Bea walks into the classroom wearing the clothes she had on the day before. The Teacher understands that this is going to be a bad day. Bea’s hair is uncombed, face unwashed. She arrives precisely twelve seconds late. Not so late that the Teacher has to make a big deal about it. But not on time. Bea walks like a prisoner forcibly escorted, snatching herself along, step by step, then pouring her thin body into the seat. She has no books, no pencil or paper. She drapes herself over the desk and waits for the Teacher to continue or challenge.

The Teacher rides the L two stops from the school and into an entirely different country. Chicago pieces itself together that way. The platform at her station offers a clear view of the rear deck of her condo and she always looks. Sometimes she hopes to catch her husband there with a woman, a stranger or a friend, his hand invading the buttons of this woman’s shirt, taking a fistful of her breast. This has never happened. She is relieved and disappointed. Occasionally she catches him grilling in the brown sandals she hates. She feels like a spy trying to decipher her own life.

The Teacher grew up in the country and has seen things die the right way. You can’t die right in the city. There’s no place to take yourself off to be alone with your thoughts and the last wind you will ever feel. In the living room, her husband reads a magazine with his ancient cat on his lap. She has told him that it is far past time for that cat. He was disgusted by her cruelty. She shouldn’t have married a man from the city.

The Teacher dissects Bea as the girl walks toward her classroom. She looks like a doll made for tea parties that was thrown outside to fend for itself. A nobility lives in Bea’s bones, an ancient, undiluted beauty that most eyes have forgotten. She grows in angles. The broadness of her nose and the wide, sculpted divot leading down to her lips and the deep, delicate hollows behind her collarbone. The disorder of her swarming hair, misshapen and dusty, but still a laurel.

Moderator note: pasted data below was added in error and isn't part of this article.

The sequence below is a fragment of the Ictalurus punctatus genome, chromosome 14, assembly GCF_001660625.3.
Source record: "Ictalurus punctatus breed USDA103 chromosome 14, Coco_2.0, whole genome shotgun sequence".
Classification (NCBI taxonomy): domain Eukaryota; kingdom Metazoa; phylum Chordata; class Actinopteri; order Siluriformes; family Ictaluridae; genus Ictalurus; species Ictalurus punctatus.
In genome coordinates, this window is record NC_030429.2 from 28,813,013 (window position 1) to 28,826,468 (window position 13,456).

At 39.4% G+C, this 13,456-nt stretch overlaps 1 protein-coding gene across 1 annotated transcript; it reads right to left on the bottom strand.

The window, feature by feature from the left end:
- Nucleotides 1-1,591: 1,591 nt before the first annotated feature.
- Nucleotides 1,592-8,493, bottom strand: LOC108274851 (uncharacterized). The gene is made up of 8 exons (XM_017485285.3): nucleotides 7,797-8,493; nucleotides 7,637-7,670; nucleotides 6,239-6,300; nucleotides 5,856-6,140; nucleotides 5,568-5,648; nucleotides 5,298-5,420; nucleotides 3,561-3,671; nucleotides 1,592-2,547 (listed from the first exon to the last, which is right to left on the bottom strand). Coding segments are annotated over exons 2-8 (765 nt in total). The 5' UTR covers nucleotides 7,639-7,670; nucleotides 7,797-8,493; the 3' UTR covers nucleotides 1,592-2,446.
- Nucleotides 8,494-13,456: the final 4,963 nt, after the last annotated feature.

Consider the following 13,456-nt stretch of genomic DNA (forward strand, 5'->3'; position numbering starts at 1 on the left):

The Teacher raises a glass to her friend the Engineer, who has been promoted. The Teacher can’t afford this restaurant, but the Advertising Executive will pay. She always pays. They crowd around a laptop, perfumes mingling, to watch her latest car commercial. The waiters weave around the obstruction. Someone asks about the Lawyer’s big case that has not been decided yet. The Other Lawyer handles lucrative but ethically disgusting cases that no one asks about. The Teacher knows how her friends imagine her in class, as sure as a mother goose, with students trailing obediently behind. Every gathering, she is sainted anew for her work. She regains a bit of purpose and savors it as long as she can, until it evaporates, processed into the air of the school.